The effect size estimates for the comparison of every dietary approach compared with each other dietary approach on HbA1c and fasting glucose outcomes are given in Table 2. All dietary approaches were more effective in reducing HbA1c (− 0.82 to − 0.47% reduction) and fasting glucose (− 1.61 to − 1.00 mmol/l reduction) compared to a control diet. The Mediterranean (MD: − 0.32, 95% − 0.53, − 0.11) and the LC diet (MD: − 0.35, 95% − 0.56, − 0.14) were more effective in reducing HbA1c compared to a LF diet. Moreover, the LC diet was also more effective in HbA1c reduction compared to a HP diet (MD: − 0.33, 95% − 0.61, − 0.05). The Mediterranean diet was more effective in reducing fasting glucose compared to a LF- (MD: − 0.61 mmol/l, 95% − 1.03, − 0.20) and LGI/GL diet (MD: − 0.59 mmol/l, 95% − 1.13, − 0.04) (Supplementary Figure S7 and S8, Table 2). In addition, the LGI/GL diet was associated with a trend for a reduction in HbA1c compared to the LF diet (MD: − 0.16, 95% − 0.31, − 0.00). The LC diet had the highest SUCRA value (84%), followed by the Mediterranean diet (80%), and Palaeolithic diet (76%) for HbA1c, whereas the Mediterranean diet (88%) had the highest SUCRA value for fasting glucose, followed by Palaeolithic diet (71%) and Vegetarian diet (63%) (Table 2). The rankograms did not imply the presence of important uncertainty in ranking for HbA1c; more uncertain appeared to be the relative ranking for fasting glucose though (Supplementary Figure S9 and S10).

Table 2 League table showing the results of the network meta-analysis comparing the effects (mean difference: MD) of all dietary approaches and 95% confidence intervals (95% CI)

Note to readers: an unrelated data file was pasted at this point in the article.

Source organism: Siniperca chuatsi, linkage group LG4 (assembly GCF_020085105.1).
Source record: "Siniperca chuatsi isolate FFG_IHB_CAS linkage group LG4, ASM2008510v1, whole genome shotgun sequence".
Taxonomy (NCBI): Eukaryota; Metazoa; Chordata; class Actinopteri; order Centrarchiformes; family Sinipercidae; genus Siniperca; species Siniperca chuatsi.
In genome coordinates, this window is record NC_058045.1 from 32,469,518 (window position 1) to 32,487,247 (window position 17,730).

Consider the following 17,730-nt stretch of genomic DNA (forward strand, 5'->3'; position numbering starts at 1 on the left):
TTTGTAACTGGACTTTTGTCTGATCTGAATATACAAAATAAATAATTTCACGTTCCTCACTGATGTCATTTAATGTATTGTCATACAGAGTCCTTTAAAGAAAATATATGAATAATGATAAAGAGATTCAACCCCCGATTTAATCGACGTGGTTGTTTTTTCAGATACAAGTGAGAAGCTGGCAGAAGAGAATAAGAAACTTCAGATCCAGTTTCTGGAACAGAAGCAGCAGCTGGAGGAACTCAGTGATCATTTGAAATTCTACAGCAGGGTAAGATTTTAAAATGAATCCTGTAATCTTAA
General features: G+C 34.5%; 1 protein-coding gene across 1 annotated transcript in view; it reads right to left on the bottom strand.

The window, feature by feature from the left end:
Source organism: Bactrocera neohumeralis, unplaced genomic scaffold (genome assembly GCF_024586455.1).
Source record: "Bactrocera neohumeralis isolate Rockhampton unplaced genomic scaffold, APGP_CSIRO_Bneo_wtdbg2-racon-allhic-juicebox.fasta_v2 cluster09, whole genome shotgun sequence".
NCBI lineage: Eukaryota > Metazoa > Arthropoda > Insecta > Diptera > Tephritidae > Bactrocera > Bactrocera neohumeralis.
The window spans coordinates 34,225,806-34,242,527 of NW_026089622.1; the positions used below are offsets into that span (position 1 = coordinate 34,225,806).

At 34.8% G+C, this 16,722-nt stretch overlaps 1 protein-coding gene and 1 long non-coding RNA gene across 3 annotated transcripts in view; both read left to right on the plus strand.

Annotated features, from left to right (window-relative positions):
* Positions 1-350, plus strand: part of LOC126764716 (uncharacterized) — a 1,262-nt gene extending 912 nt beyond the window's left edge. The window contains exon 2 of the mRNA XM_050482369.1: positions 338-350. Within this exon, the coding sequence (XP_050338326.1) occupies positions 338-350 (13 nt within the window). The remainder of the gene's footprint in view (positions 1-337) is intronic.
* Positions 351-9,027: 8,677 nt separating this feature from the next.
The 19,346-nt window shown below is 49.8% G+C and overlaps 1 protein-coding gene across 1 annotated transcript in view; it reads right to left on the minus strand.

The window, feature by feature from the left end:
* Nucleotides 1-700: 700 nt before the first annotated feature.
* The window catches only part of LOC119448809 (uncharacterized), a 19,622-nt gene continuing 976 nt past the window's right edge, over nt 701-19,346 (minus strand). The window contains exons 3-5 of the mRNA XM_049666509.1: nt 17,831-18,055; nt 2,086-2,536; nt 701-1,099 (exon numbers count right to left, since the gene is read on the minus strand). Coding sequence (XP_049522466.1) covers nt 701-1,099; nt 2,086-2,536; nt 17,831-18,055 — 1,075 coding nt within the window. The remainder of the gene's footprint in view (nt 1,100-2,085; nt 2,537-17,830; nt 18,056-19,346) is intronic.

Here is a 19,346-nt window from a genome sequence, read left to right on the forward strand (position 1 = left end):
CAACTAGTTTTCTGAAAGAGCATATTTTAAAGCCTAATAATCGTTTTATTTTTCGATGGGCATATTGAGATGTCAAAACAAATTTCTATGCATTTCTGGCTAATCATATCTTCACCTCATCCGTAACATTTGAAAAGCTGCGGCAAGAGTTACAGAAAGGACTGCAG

The side-splitting approach suggested important inconsistency for HbA1c in the comparisons of LF versus LC, LF versus control diet, and moderate-carbohydrate versus LC diet (Supplementary Table S4 and S5). For fasting glucose, significant inconsistency was observed for LF versus LC diet and moderate-carbohydrate versus LC diet. The loop-specific approach showed important inconsistency in the loop formed by the aforementioned diets for both outcomes (Supplementary Figure S11 and S12). The design-by-treatment model showed also significant inconsistency for HbA1c (p = 0.03), but not for FG (p = 0.32).

This apparent inconsistency might reflect the low contribution of direct comparisons to the total estimate. The important inconsistency in the loop for LF versus moderate-carbohydrate and LC might be explained by several differences across LF dietary approaches (hypocaloric if compared to a control diet; often iso-caloric if compared to other dietary approaches), differences in ratio of fat to carbohydrate intake, and differences in fatty acid composition among moderate carbohydrate approaches and LC dietary approaches (larger weight loss compared to other interventions).